After visiting many former expo and fair sites around the world - shells of the excitement that surrounded them at the time - I entered the Milan Expo excited to see the live and bubbling version of this age-old tradition. This Expo's theme is "Feeding the Planet, Energy for Life" and the site is about thirty minutes by train from the center of Milan. If it is your dream to visit an expo, here are my suggestions as to what to hit and what to miss!
For Starters: A Few Tips
• Buy your tickets online ahead of time - http://www.expo2015.org/en/tickets
• Bring a water bottle! The only free product at the Expo is water from water fountains
scattered around the Expo.
• Easy bathroom access is in the Eataly Pavilion.
• Bring a fan - it is hot.
• Take Euros - most places don't take credit cards.
• Consult the app and map before your visit to create a list of your must-sees.
• The air-conditioned pavilions provide a welcome respite from the heat.
• Expect airport-like security lines at the entrance.
Disclosure: The day I visited was 96 degrees in the shade and very humid, so I did not visit every pavilion.
Best Music: Sierra Leone, Cameroon, and Timor-Leste
These three African Pavilions are small and airy with sparse decorations - and the happiest music! If you need to perk up from the droopy midday heat, dance away your troubles and tiredness in these three Pavilions where roaring African music greets and draws you in.
Best Aroma: Bangladesh and Laos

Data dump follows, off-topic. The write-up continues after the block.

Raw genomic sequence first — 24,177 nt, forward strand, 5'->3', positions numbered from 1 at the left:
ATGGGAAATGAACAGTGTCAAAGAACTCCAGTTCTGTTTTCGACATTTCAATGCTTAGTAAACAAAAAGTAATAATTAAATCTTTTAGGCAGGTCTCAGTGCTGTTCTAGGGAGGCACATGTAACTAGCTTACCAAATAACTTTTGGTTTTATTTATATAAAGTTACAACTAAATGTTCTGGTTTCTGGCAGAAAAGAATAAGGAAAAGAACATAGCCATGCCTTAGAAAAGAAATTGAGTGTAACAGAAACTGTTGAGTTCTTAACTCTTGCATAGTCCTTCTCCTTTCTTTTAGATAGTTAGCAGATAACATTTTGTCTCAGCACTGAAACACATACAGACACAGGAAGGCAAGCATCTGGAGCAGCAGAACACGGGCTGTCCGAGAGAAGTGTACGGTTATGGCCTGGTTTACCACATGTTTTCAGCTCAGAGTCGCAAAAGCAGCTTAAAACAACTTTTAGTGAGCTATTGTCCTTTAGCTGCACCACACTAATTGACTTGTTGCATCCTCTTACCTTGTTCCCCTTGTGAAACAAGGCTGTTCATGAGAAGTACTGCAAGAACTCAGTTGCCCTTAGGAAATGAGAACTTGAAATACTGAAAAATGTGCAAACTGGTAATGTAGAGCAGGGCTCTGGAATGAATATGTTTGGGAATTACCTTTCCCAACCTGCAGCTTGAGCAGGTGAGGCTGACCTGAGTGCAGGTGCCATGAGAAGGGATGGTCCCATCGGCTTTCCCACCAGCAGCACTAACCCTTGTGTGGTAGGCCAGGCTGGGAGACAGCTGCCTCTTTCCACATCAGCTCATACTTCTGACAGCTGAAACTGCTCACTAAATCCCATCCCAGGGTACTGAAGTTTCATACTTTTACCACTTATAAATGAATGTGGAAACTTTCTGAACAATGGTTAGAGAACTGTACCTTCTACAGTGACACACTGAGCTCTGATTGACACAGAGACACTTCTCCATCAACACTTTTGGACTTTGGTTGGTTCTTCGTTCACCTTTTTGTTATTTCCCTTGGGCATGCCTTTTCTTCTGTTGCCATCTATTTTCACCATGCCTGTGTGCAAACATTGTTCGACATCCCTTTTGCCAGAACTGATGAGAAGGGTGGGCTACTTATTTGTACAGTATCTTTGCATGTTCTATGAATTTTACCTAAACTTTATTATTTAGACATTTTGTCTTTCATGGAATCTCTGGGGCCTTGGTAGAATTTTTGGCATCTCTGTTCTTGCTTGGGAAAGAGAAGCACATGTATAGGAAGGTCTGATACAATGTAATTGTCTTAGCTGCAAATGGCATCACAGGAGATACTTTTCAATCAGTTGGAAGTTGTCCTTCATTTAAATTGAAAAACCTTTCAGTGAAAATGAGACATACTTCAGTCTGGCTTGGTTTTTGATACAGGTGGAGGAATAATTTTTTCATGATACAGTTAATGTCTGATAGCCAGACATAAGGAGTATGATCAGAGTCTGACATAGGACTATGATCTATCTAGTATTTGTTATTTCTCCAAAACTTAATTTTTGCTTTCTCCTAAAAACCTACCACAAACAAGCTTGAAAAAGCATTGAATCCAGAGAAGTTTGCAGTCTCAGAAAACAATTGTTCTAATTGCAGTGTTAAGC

Follow your nose to these two Pavilions where the tantalizing smell of curry and rice flows through the open doors. Enjoy a light lunch or simply stand and take in the spicy perfume of a good curry.
Most Interesting Cultural Expression: Cambodia
In the Cambodian Pavilion, tall statues from Cambodian culture, a full ox cart, staff dressed in Cambodian clothing, and little cases of Cambodian items welcome visitors. While many countries miss the mark on authentic cultural expression, Cambodia hits a bullseye.
Best Cinematography: Ireland and Gabon
Ireland's Pavilion features a series of large screens adorned with hazy landscapes morphing into cloudy sheep in long fields and then into explanations on the country's food economy. Gabon's cinematography is much simpler with animated monkeys amidst stretching rainforests.
Longest Lines: Nepal, Colombia, and Kazakhstan
I did not visit these three Pavilions due to the long lines in the stifling heat. While I am unsure of the hidden wonders in the Colombian Pavilion, I know that the Kazakhstan Pavilion features a 3D theater and the Nepalese Pavilion is a lovely red and gold pagoda with a giant Buddha in a coin littered pond under the pagoda - which can also be seen without braving the lines.
Most Refreshing Drink: Domori Crema Cacao
Venture outside the Cuban Pavilion to find the Domori cart and buy a cup of this ambrosial, cold chocolate. The drink takes on a slightly thicker consistency than an American slushie or Italian granita with a richer and fuller flavor.
Best Bazaar: Yemen
The Yemen Pavilion took the form of a bazaar crowded with Yemeni goods, smiling salespeople, and women offering henna tattoos. This Pavilion was an interesting experience paralleling many of the Middle-Eastern, African, and Asian bazaars that I have visited!
Loneliest: North Korea
Tucked away in an obscure corner of the Expo next to the Maldives, North Korea contains propaganda postcards for sale and women in traditional, bright North Korean costumes with intricately painted and made up faces; on the other hand, South Korea is on the main street with a massive pavilion and stream of visitors.
Most Unique External Design: U.K. and Hungary